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What's best for maintaining wood and leather furniture?
August 18, 2010 4:12 PM   Subscribe

For the first time in my life, I have real furniture! Can you help me keep it nice?

No cardboard or vinyl, this time. Finally, I have a couple of pieces of furniture with real hardwood and actual leather upholstery. I'd like to learn how to keep these pieces nice. What's you best advice for periodically nurturing wood and leather? Is Murphy's Wood Oil still a respectable solution? And I hear good things about Leather CPR for restoring damaged leather, but what about simply maintaining brand new leather?

Thanks in advance for your advice and insights.
posted by browse to Home & Garden (11 answers total) 2 users marked this as a favorite
 
I was just purchasing some Dr. Bronner's citrus-scented soap and quite a few of the reviews online mentioned that its castor oil base was surprisingly very very good at cleaning leather furniture.

Dr. Bronner, how I heart thee.
posted by HeyAllie at 4:59 PM on August 18, 2010


You don't have cats.
posted by ovvl at 5:13 PM on August 18, 2010 [3 favorites]


Watch what you (and your guests) have in your back pockets prior to sitting down, for instance, keys jutting out like dull jagged knives, waiting to scar your nice leather.
posted by jabberjaw at 6:58 PM on August 18, 2010


Do you have any pets? Kill them.1

1 Actually, don't. Just accept that their lives are more important than your furniture and that this will some day be tested when they inevitably do something Very Bad and you will resign yourself to your sacrificial offering to the gods of domesticated animals.
posted by Civil_Disobedient at 7:07 PM on August 18, 2010 [1 favorite]


A damp cloth for leather. Periodically (2x-3x per year), I apply wax to my wenge dining room table. If you have detritus stuck to wood, diluted liquid hand soap works best.
posted by Admiral Haddock at 7:19 PM on August 18, 2010


I swear by Old English Scratch Remover as my go to wood polish. There are formulas for dark and light finishes. I probably use it on my dining room table two or three times a year. Makes it super pretty.
posted by freshwater at 8:59 PM on August 18, 2010


beware of bedbugs!!
posted by whalebreath at 12:06 AM on August 19, 2010


Leather lotion is awesome for periodically cleaning leather furninture (1-2x per year), otherwise just wet a rag, wring it out (you don't actually want the leather to get wet), and wipe it down.

I've found Murphy's (for cleaning) and Old English (for polishing) to be pretty much unbeatable for wood care.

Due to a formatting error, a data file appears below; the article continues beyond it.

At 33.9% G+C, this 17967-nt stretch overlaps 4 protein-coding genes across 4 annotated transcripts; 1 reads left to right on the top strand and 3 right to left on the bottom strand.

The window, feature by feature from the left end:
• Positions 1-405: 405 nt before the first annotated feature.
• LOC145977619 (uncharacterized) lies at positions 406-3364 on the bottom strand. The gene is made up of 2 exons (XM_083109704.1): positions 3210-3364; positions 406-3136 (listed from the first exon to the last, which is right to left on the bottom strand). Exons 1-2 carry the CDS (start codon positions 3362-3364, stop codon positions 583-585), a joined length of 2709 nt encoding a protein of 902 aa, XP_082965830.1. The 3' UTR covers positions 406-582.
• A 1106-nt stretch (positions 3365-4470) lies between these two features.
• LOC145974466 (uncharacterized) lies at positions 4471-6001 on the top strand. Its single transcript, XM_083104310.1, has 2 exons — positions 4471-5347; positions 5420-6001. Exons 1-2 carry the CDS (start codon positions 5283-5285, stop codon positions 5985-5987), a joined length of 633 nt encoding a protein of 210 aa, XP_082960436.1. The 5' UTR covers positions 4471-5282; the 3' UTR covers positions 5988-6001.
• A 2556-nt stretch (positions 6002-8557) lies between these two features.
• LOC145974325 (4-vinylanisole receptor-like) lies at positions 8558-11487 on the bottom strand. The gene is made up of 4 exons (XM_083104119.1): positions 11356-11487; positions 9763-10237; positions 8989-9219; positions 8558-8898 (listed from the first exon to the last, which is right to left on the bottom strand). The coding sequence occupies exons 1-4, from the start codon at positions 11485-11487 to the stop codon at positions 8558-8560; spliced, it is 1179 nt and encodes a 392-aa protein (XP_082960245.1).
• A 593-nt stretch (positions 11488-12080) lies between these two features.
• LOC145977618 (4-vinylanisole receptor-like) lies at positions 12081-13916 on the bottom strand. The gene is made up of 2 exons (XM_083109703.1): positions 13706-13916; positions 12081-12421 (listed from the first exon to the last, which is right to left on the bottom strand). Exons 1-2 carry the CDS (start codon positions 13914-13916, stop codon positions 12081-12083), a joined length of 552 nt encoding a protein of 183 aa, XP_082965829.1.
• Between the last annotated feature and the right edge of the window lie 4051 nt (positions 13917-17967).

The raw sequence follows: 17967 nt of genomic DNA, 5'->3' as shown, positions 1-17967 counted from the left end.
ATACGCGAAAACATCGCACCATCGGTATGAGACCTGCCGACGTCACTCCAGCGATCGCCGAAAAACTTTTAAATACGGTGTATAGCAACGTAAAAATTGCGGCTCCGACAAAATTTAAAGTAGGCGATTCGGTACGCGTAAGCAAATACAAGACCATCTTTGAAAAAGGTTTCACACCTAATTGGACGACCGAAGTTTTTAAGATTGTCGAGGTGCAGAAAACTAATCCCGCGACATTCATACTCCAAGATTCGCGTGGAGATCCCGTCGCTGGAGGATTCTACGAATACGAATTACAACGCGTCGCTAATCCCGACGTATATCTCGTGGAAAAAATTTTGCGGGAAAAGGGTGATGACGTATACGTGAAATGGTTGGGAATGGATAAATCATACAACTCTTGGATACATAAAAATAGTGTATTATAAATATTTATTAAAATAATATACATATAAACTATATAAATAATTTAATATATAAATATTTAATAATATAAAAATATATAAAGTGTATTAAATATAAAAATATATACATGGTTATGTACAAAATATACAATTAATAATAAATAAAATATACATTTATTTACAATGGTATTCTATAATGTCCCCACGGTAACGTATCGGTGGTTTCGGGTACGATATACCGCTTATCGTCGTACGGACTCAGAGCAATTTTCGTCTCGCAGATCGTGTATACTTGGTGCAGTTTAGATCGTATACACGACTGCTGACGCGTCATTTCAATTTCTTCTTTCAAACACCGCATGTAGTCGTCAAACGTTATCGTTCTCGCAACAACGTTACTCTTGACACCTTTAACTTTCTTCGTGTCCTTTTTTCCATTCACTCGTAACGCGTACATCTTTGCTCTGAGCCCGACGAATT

posted by brand-gnu at 6:35 AM on August 19, 2010


Don't use Murphy's on nice wood furniture. It's not likely you'll ever get it that dirty. I like a nice paste beeswax, a soft cloth and a lot of rubbing.
posted by Ideefixe at 8:04 AM on August 19, 2010 [1 favorite]


As a furniture maker, I wholeheartedly second the beeswax, regardless of the finish that is already on the pieces (probably a light finish of polyurethane). Briwax is an excellent product you can readily find or order.

The more coats the better. A buildup of well buffed coats gives over time a rich, buttery finish that only gets nicer over time. The idea is that anything that lands on the table affects the wax, and not the piece underneath...especially light scratches. You just lightly scrape the surface wax (with a finely burnished woodworkers scraper...not a paint scraper) and apply more wax to the area and buff it out to blend in with the rest of the finish. It's super easy and requires no specialskill to maintain. It's a finish that can't go wrong in too many ways. Other types of buildups get cloudy and hold dirt as they build up. They are really just meant to give the immediate satisfaction of a shine, not the protection quality furniture deserves.
posted by nickjadlowe at 9:09 AM on August 19, 2010 [2 favorites]


A rag dampened with a mild soap and water solution for the leather, followed occasionally (once a year) with nourishing leather cream. I have pets and my leather sofa still looks good after eight years or so.

For my wood antique furniture I use beeswax. I apply a thin coat once a year, then I let the wax stay on about one hour before buffing. Dusting with a feather duster in between yearly waxing is enough.
posted by francesca too at 12:20 PM on May 20, 2011


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